This, until the trip to the fair itself, is the signal event of the text of World’s Fair, a narrative book without a plot, and it raises the issue decisively: what if the novels of settled location, the books of Manhattan and the Bronx and New Rochelle, are secretly orchestrated by a hovering weightless logic of motion, peopled by a floating population of renters able, as here, to project their condition as a vision of sublimity, a state of limitless exception? To be adrift above the streets, to hover in motion as beneath you the buildings begin to look like so many anchors and chains, is this not the principle of freedom implicit in the anxiety of a rental economy? It is a utopian suggestion, to be sure, but one that seems in deep accord with the way these novels wage representational war against the nightmare vampirism of property, as in The Waterworks or J. P. Morgan’s library in Ragtime, or indeed Loon Lake itself. Even the world of Dutch Shultz, in Billy Bathgate, for all it is ringed round by vast amounts of money and includes somewhere (though only speculatively) actual property and real estate, is presented in this way: for the gang is permanently ‘on the lam’ with Dutch, moving from warehouse to hotel to brothel in an effort to escape detection; it is a movable feast of vulgar appetites and rash behavior, a lurid fantasy of working-class liberty that will not settle into place, will not become a property. The gang is itself a kind of doomed zeppelin, a spectacle of levitating rootless drift that the rubes and street kids gawp at with the same mixture of awe and dread. It is only Billy himself who, repeating the lesson of Loon Lake, finally transforms this principle of dislocation into the settled propriety of a respectable bourgeois.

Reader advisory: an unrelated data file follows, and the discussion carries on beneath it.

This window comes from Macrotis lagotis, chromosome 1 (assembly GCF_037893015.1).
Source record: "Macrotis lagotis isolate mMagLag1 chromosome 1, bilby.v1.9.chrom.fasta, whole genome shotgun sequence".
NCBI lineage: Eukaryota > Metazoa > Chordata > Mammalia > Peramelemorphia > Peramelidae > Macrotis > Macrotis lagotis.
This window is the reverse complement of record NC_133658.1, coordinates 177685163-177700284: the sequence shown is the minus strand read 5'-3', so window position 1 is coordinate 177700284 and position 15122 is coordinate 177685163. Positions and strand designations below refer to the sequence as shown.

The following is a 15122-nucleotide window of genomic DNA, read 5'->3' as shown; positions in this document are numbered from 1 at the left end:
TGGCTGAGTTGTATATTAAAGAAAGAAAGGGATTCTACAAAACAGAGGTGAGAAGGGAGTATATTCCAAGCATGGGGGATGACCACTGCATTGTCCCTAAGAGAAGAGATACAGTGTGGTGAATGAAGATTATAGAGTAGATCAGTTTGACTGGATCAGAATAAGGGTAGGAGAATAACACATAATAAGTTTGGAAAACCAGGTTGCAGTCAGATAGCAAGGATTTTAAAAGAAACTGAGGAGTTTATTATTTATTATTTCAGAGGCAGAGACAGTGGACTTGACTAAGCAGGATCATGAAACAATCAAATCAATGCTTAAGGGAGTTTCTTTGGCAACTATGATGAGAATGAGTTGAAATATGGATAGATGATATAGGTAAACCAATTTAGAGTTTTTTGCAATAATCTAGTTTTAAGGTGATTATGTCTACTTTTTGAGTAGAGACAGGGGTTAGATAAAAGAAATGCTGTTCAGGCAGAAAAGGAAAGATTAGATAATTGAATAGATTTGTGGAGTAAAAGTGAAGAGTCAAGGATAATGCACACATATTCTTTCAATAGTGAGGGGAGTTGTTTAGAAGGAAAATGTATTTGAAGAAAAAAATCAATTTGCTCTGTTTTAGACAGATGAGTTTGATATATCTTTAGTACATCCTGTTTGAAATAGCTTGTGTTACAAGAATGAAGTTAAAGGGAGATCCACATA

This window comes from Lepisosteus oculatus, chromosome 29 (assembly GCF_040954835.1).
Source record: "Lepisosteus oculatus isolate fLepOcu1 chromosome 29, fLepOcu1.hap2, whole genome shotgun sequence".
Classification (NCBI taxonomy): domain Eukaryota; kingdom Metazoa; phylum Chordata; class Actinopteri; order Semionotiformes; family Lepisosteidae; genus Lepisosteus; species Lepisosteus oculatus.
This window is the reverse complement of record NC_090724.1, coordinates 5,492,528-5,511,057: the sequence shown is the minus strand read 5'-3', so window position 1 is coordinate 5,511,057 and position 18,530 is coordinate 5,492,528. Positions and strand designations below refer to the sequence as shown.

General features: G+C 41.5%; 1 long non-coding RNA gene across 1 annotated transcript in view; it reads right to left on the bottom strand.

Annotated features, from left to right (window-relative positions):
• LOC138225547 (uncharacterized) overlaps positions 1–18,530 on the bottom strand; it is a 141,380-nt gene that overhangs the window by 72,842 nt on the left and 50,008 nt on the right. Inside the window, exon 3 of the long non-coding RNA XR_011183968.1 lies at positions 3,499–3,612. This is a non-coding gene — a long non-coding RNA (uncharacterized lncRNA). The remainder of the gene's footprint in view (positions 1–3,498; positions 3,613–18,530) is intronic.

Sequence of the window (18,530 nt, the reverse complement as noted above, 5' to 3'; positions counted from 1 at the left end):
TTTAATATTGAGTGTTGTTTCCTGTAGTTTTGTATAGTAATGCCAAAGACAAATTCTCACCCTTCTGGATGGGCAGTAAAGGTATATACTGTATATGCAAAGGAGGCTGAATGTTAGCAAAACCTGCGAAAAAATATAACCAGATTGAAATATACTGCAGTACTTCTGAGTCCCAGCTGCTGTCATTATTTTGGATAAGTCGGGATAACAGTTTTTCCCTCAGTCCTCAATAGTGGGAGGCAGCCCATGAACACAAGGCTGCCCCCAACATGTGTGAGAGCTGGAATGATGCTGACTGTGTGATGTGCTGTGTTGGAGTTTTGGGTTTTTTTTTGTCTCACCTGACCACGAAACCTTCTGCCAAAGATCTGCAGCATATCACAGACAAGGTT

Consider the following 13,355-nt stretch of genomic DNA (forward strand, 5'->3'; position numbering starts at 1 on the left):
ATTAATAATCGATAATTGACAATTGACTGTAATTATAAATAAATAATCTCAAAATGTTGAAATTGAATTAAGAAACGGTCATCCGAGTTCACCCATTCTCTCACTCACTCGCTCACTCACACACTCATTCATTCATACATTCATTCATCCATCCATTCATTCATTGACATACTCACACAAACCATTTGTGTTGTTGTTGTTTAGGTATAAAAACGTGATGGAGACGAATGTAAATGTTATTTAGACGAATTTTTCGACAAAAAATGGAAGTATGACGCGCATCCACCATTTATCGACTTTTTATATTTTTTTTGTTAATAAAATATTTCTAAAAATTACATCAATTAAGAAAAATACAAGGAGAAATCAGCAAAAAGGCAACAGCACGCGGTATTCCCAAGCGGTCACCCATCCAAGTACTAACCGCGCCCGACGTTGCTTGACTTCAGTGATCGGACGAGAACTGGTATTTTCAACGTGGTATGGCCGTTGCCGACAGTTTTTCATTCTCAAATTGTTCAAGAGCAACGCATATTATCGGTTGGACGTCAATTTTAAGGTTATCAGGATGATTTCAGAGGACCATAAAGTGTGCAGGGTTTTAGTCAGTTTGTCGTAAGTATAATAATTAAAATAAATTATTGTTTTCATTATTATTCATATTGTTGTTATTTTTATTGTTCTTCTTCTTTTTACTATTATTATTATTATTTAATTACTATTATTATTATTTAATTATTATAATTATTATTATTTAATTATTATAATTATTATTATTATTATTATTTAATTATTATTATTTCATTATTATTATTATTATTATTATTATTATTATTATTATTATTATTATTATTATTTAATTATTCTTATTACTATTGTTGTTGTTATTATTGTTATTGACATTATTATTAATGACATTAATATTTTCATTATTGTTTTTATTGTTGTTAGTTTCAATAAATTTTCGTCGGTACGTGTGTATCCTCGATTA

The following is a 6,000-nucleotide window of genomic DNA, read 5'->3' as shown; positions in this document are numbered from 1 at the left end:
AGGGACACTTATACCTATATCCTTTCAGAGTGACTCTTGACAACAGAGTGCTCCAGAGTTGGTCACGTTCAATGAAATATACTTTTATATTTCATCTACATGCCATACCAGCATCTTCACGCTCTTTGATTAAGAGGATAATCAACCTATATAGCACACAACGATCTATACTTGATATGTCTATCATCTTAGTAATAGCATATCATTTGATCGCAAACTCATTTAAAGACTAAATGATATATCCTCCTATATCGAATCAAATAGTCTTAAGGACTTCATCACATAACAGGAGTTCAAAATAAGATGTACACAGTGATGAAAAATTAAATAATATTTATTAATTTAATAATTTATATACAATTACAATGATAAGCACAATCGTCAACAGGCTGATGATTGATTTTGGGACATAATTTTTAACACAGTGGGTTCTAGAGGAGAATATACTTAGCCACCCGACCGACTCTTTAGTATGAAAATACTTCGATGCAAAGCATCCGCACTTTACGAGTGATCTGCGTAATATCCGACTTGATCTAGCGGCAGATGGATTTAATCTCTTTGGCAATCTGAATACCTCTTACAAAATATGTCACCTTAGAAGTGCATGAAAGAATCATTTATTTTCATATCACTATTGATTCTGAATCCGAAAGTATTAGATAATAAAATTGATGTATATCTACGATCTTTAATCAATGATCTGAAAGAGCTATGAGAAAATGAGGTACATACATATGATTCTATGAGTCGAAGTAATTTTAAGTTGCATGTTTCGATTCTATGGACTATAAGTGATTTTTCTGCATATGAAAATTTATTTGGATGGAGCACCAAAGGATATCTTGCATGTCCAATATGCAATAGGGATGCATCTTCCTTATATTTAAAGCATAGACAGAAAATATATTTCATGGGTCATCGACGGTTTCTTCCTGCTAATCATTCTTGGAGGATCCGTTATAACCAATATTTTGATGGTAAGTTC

But what of the novels that openly embrace and model their own formal apparatus upon the economy of movement? We think here of two novels in particular: Ragtime and The March, surely Doctorow’s most ambitious books and united in more ways than one at the formal level. They are fraternal volumes, twins even, in their giddy, kaleidoscopic applications of a narrative perpetual motion machine. Of Ragtime I only want to mention a couple of things, above all the sense throughout, evident in its breezy tone and paratactic delivery, of a novel built out of newspaper ephemerality, as though it were a scrapbook of illuminated vignettes arranged in loosely chronological sequence but with the sense that each page is a kind of centre in its own right. This democratic equivalence of the materials, at least until the Coalhouse Walker plot assumes dominance, is also a refusal to establish any base of operations: it is a resistance to the law of groundedness and a declaration of independence from propriety. Which is why this purported ‘historical novel’ is really a species of fantasia, whose fundamental formal principle is the Ovidian one that the Little Boy learns from his classicist grandfather, a protean logic of metamorphosis and metaphor—‘that the world composed and recomposed itself constantly in an endless process of dissatisfaction’—whereby a bluebottle fly in your screen door can become a Model T car bearing the famous escape artist you’ve just been day-dreaming about to your very door. That is to say, the formal principle that orchestrates the various improbable meetings and transitions between the locations and characters of this text is essentially the Freudian one of oneiric wish-fulfillment: every conjunction that can be imagined is duly effected by the book’s fantastical dreamwork. Ragtime’s method is that of magical realism, its giddy phantasmagoria of the historical déjà-vu a prodigious evasion of the reality principle. And that makes it the literary equivalent of crack cocaine, an utterly addictive satisfaction of the narrative erogenous zones.